NAUGATUCK — The Board of Education has approved a new three-year agreement with the teachers’ union that includes yearly raises and modifications to the health care plan.
Under the terms of the tentative agreement, teachers will earn raises of 9.28 percent over three years, according to Human Resources Director John Lawlor. That breaks down to 2.92 percent in 2015-16, 3.13 in 2016-17 and 3.12 in 2017-18.
Additionally, coaches and department heads will receive a 1 percent increase each year on their stipends. Teachers will also earn a 1 percent increase each year on the hourly rate for extra hours.
The projected gross wage impact of the settlement, including stipend and hourly rate increases, is about $731,000 in year one, $806,000 in year two, and $828,000 in year three, for a total of $2.4 million over the three years, Lawlor said.
Lawlor said the increase is consistent with what other teachers across the state have received in recent contract settlements.
Teachers approved the contract Thursday by 95 percent, according to Charlie Marenghi, vice president of the Naugatuck Teachers League.
He said teachers understand the economic climate and felt the contract was fair.
Most of the increase in the district’s budget comes from insurance, even with a decreasing workforce, Marenghi said.
“There’s a finite amount of money the district has to work with,” he said. “Every bit we negotiate, whether it’s pay, insurance, it will all tie into job security over the next three years.”
The union agreed to continue on a high-deductible health care plan, but that deductible is increasing by $250 per individual and $500 per family. Currently, teachers are paying 16 percent of the premium cost and receive 50 percent of the deductible in a Health Savings Account. Next year, teachers will pay 5 percent of the premium and 100 percent of the deductible.
“Insurance is the greatest burden on the Board of Ed. … We had to think differently on how we approached the insurance benefits,” Marenghi said.
The contract also spells out a significant reduction in the number of prescription drugs that are considered preventive and therefore funded by the district 100 percent. The only drugs teachers won’t pay a co-pay for are contraceptives and diabetes medication.
Any retiring teacher who is eligible for Medicare would be required to enroll in the TRB supplemental plan instead of the district’s plan.
In total, the revamp of the health care plan will save the district about $435,000 in the first year, Lawlor said, offsetting the salary increases, for a net increase of about $296,000.
Considering the money saved on medical costs, the total budget impact would be $1.9 million over three years, Lawlor said.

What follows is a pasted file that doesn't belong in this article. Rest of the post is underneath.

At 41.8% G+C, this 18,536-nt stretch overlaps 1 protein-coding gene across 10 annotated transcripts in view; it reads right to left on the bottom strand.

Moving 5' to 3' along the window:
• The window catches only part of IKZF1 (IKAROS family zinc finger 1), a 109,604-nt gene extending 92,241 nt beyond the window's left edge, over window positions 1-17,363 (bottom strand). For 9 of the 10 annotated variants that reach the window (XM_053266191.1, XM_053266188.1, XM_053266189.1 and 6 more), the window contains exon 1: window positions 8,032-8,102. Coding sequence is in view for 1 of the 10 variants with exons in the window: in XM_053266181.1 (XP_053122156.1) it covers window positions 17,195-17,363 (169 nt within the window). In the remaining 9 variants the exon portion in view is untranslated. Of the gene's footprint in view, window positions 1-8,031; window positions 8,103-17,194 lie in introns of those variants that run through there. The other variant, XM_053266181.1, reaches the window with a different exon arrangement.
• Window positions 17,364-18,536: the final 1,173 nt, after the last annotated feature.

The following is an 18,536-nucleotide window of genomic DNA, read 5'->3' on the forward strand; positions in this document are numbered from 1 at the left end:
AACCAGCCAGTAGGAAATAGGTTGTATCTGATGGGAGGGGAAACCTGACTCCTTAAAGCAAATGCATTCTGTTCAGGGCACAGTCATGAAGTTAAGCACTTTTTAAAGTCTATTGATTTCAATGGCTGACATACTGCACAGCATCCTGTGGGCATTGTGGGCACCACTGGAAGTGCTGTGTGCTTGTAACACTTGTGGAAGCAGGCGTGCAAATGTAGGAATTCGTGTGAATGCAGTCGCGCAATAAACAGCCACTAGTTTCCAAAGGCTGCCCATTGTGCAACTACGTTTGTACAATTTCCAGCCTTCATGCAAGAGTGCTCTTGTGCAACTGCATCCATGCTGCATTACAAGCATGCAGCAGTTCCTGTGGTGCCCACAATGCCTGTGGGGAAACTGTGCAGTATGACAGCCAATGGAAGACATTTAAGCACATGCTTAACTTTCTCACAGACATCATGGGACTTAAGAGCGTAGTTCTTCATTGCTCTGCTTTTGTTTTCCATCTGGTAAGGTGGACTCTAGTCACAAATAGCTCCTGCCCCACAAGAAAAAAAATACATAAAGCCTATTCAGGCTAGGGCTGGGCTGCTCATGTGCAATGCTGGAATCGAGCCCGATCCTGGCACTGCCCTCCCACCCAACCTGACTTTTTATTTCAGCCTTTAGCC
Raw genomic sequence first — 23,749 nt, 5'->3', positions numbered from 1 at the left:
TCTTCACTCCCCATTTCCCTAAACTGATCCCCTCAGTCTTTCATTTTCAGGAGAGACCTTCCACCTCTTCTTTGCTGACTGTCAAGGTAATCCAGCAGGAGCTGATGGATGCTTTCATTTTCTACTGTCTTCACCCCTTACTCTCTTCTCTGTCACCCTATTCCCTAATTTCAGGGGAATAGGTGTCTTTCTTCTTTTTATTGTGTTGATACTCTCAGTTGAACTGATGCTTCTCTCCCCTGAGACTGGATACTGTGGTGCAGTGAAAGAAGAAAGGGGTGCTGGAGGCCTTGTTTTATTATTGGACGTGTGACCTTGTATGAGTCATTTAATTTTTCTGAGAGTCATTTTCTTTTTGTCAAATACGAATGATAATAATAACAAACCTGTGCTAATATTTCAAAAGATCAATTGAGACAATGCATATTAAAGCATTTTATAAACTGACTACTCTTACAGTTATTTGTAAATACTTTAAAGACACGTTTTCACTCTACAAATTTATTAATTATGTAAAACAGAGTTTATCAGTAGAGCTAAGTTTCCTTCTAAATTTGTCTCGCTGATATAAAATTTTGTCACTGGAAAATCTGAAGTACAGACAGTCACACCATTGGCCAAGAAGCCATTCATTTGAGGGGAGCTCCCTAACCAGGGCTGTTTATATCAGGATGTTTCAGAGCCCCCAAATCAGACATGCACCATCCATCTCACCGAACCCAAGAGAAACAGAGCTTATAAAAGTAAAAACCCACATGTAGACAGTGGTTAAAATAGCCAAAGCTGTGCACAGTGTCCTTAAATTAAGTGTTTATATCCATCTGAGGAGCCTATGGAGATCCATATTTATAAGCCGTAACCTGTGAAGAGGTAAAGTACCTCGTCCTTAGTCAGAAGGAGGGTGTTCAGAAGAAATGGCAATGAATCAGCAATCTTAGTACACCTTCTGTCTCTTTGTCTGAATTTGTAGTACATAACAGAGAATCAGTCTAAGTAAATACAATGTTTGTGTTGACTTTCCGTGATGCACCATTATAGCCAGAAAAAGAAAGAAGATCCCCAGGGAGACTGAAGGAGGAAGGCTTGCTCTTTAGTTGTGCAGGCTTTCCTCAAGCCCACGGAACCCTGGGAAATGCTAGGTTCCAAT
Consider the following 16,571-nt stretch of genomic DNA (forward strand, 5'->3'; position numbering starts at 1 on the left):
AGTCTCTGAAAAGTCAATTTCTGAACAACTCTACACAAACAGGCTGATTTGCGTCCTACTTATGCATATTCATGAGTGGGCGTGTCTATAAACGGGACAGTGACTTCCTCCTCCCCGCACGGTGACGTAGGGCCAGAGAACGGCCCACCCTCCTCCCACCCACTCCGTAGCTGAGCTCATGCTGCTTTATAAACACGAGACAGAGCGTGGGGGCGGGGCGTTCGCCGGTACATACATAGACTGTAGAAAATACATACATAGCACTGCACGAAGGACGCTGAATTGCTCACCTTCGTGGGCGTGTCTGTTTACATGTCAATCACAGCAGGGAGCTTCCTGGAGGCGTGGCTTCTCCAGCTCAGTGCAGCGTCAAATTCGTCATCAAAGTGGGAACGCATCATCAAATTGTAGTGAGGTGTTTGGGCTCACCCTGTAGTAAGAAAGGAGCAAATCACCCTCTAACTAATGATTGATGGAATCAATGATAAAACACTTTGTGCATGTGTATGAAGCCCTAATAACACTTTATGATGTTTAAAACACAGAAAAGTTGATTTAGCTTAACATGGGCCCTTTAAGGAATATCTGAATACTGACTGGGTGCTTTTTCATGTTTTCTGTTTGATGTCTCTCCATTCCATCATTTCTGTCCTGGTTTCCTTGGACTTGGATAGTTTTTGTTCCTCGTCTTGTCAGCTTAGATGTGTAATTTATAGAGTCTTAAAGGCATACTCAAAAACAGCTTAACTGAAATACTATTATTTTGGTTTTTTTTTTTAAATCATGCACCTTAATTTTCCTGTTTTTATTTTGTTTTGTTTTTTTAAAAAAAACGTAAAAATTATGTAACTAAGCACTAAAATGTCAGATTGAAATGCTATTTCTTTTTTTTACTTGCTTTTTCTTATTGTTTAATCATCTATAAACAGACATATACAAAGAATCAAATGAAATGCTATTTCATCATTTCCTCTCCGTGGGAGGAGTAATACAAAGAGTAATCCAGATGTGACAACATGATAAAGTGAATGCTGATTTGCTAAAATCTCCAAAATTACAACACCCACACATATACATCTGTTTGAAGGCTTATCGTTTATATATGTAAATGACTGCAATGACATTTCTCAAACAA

He said the savings estimate doesn’t take into consideration the effect of the higher deductible on claims.
In addition to the salary and health changes, the contract makes a number of language changes.
It includes a more structured grievance process, Lawlor said. The district also agrees to reopen the contract to deal with the potential effects of the Affordable Care Act Excise Tax in the last year of the contract.
The contract eliminates two guaranteed professional days and instead leaves professional days at the discretion of the superintendent. It also reduces the maximum number of accumulated personal days from six to five. Except for certain circumstances, any personal days need to be used by May 15.
The contract allows for flexible scheduling so principals can work with teachers to meet student needs, according to Superintendent Sharon Locke. For example, a reading teacher may be able to start later, then stay after the normal school day for a reading intervention.
“It enables us to increase student learning time without increasing the teacher workday, which is awesome for students,” Locke said.
The contract also increases common planning and faculty meeting time from three to four hours per month, for an additional 10 hours per year.
“Overall, the committee believes it’s a nice agreement for both sides,” Lawlor said. “We were allowed to do some real creative things.”
Board of Education Chairman David Heller said the contract was a win for students and staff.
“We saw a tremendous amount of enthusiasm from the teachers to work with the new leadership here at Tuttle. The superintendent brought some issues forward that would improve and extend the learning day. We were able to accomplish that without a big economic impact,” Heller said.
The contract has to go to the Board of Mayor and Burgesses to either accept, send to arbitration or take no action, which would mean the contract would automatically go into effect.